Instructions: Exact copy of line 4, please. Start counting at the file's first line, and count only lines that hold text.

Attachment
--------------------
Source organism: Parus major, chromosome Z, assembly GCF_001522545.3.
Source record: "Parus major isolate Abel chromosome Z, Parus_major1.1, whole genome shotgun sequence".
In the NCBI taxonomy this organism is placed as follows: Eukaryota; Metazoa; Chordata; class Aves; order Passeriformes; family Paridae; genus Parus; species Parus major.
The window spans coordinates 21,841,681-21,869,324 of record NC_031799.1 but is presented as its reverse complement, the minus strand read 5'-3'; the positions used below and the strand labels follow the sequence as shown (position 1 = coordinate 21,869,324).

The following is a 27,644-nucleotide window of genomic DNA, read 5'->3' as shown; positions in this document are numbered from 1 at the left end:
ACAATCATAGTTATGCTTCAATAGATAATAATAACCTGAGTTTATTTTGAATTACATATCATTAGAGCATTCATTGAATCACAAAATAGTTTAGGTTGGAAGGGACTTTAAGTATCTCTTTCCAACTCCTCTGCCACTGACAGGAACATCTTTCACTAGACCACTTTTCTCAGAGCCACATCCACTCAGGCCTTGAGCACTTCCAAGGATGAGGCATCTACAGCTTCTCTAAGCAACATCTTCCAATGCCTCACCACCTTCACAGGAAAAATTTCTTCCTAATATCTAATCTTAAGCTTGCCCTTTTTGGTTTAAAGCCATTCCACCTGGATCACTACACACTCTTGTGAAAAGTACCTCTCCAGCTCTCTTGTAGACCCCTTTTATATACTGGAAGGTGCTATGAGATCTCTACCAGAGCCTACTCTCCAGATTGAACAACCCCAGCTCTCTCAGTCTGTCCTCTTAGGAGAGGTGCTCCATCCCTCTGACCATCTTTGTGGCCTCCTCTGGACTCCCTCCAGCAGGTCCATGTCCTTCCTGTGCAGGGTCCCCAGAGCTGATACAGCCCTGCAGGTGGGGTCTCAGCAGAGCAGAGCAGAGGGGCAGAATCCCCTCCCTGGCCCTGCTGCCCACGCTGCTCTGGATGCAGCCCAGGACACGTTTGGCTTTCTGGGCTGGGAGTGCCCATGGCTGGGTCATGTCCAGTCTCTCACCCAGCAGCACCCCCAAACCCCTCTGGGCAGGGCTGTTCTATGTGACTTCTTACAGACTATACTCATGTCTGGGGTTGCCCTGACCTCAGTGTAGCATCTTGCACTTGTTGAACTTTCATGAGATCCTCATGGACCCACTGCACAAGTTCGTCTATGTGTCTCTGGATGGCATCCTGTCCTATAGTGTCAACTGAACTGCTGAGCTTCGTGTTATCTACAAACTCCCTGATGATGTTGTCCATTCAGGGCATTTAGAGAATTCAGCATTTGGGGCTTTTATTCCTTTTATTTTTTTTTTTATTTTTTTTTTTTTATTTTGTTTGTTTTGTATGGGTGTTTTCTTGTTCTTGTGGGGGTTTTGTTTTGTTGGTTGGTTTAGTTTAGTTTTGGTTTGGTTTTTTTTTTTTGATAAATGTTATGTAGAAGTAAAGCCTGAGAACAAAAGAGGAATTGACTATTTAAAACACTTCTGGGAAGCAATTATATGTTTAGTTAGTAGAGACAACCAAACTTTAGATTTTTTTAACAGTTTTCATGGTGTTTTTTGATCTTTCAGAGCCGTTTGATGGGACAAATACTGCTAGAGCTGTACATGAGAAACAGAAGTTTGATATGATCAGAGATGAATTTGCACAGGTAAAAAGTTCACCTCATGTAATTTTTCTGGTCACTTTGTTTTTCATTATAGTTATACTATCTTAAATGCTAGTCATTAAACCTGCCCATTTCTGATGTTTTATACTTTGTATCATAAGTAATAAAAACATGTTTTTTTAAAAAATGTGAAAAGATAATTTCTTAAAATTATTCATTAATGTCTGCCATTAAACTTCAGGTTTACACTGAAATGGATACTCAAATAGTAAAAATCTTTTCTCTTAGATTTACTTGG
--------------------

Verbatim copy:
The window spans coordinates 21,841,681-21,869,324 of record NC_031799.1 but is presented as its reverse complement, the minus strand read 5'-3'; the positions used below and the strand labels follow the sequence as shown (position 1 = coordinate 21,869,324).